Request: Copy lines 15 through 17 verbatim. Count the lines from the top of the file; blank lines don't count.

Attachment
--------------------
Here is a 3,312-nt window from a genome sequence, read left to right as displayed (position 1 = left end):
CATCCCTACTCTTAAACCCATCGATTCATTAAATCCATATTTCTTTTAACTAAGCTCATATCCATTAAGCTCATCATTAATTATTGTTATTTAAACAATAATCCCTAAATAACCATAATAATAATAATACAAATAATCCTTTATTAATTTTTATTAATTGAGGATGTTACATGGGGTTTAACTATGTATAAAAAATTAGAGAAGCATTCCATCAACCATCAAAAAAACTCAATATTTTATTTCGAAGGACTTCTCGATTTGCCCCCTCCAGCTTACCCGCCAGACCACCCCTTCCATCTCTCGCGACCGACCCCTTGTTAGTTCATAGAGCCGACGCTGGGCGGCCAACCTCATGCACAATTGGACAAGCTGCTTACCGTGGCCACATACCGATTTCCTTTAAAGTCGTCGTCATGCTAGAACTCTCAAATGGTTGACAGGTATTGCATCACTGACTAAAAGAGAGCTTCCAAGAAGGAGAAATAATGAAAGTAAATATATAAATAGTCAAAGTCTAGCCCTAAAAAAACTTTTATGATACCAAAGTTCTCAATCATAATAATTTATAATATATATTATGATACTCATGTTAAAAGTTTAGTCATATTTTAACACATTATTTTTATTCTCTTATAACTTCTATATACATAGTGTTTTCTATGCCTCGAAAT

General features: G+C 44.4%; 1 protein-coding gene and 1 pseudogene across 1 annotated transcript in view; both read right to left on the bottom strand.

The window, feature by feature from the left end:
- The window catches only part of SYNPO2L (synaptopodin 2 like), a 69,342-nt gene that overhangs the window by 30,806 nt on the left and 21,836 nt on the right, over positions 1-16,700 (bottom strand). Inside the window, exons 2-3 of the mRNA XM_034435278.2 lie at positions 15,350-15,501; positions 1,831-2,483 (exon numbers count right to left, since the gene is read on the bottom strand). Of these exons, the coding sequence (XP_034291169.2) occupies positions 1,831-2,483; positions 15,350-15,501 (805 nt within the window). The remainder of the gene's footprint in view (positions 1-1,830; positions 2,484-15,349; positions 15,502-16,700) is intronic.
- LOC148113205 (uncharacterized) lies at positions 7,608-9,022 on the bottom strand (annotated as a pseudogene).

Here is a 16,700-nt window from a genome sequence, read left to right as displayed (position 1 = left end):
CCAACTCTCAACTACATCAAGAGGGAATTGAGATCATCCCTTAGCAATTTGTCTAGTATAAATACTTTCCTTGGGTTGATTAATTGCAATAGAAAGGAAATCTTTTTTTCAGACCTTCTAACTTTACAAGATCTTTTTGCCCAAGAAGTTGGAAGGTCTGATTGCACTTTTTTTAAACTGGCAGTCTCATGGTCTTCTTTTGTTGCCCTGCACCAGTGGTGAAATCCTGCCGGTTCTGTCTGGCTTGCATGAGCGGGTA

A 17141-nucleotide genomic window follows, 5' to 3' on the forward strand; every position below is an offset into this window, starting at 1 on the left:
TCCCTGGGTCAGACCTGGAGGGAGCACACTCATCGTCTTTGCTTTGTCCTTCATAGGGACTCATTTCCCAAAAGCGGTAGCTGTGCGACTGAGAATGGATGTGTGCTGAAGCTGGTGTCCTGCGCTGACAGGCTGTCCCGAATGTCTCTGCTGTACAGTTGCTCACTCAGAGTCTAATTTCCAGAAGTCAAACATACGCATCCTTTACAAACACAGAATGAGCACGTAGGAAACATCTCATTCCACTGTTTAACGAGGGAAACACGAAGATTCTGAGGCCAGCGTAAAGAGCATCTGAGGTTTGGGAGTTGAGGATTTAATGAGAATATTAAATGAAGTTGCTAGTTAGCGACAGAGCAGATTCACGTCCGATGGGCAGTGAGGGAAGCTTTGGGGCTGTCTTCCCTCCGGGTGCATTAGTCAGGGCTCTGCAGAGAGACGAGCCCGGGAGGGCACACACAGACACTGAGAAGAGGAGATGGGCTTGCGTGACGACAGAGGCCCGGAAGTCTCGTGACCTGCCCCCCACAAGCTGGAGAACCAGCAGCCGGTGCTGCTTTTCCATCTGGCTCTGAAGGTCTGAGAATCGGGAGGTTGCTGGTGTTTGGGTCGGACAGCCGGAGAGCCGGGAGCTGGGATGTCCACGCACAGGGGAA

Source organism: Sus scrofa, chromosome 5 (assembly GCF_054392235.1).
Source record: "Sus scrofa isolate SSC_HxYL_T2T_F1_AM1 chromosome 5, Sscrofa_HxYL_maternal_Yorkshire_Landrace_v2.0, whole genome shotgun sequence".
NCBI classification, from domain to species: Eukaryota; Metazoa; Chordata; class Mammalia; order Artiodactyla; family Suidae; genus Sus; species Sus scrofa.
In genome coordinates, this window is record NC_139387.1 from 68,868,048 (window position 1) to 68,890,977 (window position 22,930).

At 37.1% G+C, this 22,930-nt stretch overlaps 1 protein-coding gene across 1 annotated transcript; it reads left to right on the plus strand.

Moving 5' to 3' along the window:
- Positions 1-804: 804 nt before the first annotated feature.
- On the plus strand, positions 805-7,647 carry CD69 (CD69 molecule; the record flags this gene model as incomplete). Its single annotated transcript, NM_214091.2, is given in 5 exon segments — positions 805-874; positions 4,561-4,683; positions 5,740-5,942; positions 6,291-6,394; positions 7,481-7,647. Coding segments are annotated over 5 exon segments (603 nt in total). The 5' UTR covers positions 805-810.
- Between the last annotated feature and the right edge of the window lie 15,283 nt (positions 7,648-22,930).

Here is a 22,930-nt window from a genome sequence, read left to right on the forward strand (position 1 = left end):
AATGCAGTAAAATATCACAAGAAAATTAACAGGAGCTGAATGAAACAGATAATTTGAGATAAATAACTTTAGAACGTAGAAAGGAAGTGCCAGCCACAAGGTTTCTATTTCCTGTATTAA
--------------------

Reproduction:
At 37.1% G+C, this 22,930-nt stretch overlaps 1 protein-coding gene across 1 annotated transcript; it reads left to right on the plus strand.

Moving 5' to 3' along the window:
- Positions 1-804: 804 nt before the first annotated feature.